Results from a phase 3 trial showed significant increases in five-year invasive disease-free survival estimates among Japanese patients with hormone receptor-positive, HER2-negative breast cancer.
The addition of S-1, an oral fluoropyrimidine-based drug, to endocrine therapy administered after surgery improved invasive disease-free survival in Japanese patients with hormone receptor (HR)-positive, human epidermal growth factor receptor 2 (HER2)-negative breast cancer, according to phase 3 study results presented during a press briefing held at the annual meeting of the San Antonio Breast Cancer Society (SABCS) on Dec. 11, in San Antonio, Texas.
HR-positive, HER2-negative breast cancer is also referred to as luminal breast cancer, and is the most common breast cancer subtype, accounting for roughly two-thirds of all breast cancer cases.
HER2-negative disease describes breast cancer cells that do not have a large amount of a protein called HER2 on their surface, according to the National Cancer Institute. In normal cells, HER2 helps control cell growth, but cancer cells that are HER2 negative may grow more slowly and are less likely to come back or spread to other parts of the body than cancer cells that have large amounts of HER2 on their surface.
In the open-label, randomized, phase 3 trial led by Dr Masakazu Toi, a professor of breast surgery at Kyoto University Hospital in Japan, the researchers examined the efficacy of S-1 in combination with adjuvant endocrine therapy versus endocrine therapy alone in 1,939 patients who had stage 1 to 3 HR-positive, HER2-negative breast cancer with intermediate or higher risk of recurrence. The study took place across 139 centers in Japan and all patients were of Japanese ancestry.
S-1 dosage was chosen among 80 mg/day, 100mg/day and 120 mg/day, according to the body surface area of each patient, administered for one year with a 2 weeks on/1 week off administration schedule.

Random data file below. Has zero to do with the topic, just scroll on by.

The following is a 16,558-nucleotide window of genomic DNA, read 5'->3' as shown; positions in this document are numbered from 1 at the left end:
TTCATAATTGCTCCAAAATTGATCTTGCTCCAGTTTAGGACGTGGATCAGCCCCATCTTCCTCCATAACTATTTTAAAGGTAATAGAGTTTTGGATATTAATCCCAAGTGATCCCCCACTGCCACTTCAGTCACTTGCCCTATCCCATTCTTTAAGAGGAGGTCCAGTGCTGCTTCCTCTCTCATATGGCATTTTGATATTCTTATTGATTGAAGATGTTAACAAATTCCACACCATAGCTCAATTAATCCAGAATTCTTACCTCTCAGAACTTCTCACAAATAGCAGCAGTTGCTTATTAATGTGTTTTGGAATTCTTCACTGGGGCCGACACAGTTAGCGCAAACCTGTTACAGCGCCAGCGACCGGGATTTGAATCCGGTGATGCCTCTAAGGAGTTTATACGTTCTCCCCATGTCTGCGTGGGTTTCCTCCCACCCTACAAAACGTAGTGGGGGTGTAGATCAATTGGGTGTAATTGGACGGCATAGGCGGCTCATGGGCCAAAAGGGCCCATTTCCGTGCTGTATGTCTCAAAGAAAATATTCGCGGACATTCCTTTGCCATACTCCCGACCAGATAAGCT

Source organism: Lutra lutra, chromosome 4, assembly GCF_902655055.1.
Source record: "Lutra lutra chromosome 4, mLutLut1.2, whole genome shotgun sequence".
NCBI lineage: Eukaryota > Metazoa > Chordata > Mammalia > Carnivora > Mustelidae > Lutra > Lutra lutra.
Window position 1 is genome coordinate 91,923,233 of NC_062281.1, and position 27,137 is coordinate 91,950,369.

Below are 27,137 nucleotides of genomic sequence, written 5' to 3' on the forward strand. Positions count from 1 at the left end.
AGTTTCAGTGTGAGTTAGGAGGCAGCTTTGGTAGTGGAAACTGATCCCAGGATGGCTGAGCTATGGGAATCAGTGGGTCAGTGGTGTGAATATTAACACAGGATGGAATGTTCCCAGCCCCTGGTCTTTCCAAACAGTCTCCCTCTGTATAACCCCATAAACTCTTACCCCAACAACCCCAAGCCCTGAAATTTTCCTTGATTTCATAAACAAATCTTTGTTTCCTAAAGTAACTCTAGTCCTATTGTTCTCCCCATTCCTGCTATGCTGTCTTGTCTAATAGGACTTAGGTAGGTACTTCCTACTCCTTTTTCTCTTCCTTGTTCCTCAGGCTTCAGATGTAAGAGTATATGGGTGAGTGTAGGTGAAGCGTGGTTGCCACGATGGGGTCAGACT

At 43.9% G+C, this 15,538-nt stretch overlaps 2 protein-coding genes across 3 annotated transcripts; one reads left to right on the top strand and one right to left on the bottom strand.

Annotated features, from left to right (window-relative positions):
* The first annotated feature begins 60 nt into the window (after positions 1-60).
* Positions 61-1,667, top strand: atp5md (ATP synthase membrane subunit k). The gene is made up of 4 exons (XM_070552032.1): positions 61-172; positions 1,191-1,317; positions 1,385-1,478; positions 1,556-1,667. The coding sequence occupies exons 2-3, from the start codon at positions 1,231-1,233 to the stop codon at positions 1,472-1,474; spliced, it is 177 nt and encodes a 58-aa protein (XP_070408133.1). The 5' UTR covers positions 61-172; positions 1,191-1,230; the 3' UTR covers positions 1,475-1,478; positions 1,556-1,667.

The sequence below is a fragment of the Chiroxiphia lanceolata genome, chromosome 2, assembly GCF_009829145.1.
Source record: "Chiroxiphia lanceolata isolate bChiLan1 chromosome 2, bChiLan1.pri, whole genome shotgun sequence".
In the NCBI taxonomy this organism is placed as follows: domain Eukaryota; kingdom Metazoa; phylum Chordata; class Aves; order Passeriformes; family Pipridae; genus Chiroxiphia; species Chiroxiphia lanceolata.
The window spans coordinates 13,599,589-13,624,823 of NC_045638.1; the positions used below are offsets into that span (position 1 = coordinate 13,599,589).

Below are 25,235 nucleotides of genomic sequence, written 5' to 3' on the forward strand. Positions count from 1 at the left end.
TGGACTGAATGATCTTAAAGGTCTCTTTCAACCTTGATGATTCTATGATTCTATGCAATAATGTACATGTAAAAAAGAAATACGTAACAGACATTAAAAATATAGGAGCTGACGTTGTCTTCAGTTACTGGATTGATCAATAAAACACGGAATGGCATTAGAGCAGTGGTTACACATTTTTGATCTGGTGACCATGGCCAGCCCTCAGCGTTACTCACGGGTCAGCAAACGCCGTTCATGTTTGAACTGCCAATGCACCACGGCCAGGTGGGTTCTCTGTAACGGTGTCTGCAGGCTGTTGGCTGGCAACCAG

The primary endpoint of the study invasive-disease-free survival (the length of time after primary treatment for cancer ends that a patient survives without any signs of symptoms of that cancer). Secondary endpoints included disease free survival, distant disease-free survival, overall survival and the safety profile of the therapy.
Among the 957 patients who received S-1, 101 (10.6%) experienced disease recurrence, compared to 155 (15.9%) of the 973 patients in the control arm. The estimated five-year invasive disease-free survival was 86.9% for patients administered S-1, and 81.6% in the control arm.
“We found that the postoperative adjuvant use of S-1 in combination with standard endocrine therapy significantly reduced (invasive-disease-free survival) events and improved five-year (invasive-disease-free survival) estimates in patients with HR-positive, HER2-negative breast cancer,” Toi said in a statement. “Our findings support the addition of S-1 to standard endocrine therapy in the post-operative adjuvant setting for patients with HR-positive, HER2-negative disease and an intermediate or higher risk of recurrence.”
While results appear positive, the study was limited by the fact that it was only conducted on Japanese patients, and the toxicity profile of S-1 could be slightly different between Asian and non-Asian patients. However, the trial uncovered no new side effects, and safety data in patients treated with S-1 was well tolerated and manageable.